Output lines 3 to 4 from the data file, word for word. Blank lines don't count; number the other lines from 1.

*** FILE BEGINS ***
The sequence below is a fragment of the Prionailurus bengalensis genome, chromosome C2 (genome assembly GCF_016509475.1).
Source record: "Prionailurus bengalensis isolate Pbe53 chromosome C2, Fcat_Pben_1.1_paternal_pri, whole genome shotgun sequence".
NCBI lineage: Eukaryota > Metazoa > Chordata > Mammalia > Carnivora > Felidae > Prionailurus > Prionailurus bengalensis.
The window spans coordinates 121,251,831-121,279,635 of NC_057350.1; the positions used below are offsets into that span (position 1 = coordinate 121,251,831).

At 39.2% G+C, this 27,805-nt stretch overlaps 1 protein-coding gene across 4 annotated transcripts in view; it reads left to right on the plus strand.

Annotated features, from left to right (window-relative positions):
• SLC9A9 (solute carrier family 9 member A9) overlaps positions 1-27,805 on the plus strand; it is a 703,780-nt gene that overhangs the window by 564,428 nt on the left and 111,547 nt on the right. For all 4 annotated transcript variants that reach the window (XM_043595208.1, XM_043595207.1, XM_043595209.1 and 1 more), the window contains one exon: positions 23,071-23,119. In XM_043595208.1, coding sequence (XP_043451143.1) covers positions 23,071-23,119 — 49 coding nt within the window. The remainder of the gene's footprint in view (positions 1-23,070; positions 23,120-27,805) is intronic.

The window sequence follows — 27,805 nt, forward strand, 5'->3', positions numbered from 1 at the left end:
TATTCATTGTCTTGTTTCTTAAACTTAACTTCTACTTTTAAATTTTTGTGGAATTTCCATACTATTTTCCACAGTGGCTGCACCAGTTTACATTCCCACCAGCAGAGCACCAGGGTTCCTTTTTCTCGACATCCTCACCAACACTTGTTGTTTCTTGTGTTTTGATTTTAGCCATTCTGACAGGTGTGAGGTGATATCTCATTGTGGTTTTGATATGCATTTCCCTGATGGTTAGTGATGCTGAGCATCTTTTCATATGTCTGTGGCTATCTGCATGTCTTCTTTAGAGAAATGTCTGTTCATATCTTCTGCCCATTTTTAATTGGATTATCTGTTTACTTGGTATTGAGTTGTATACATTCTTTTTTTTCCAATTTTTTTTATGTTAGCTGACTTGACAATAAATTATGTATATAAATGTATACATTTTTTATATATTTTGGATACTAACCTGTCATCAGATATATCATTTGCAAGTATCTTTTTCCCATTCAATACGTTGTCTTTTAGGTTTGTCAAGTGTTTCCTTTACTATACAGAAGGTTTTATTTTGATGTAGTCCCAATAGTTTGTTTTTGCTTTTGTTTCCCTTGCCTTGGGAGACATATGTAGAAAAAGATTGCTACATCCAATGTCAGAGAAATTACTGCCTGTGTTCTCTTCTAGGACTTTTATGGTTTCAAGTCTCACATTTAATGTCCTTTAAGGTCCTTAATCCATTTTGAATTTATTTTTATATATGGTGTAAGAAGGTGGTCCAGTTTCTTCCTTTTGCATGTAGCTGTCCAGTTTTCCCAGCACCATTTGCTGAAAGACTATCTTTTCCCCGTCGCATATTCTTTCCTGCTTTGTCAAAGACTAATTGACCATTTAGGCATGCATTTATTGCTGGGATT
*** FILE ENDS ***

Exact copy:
NCBI lineage: Eukaryota > Metazoa > Chordata > Mammalia > Carnivora > Felidae > Prionailurus > Prionailurus bengalensis.
The window spans coordinates 121,251,831-121,279,635 of NC_057350.1; the positions used below are offsets into that span (position 1 = coordinate 121,251,831).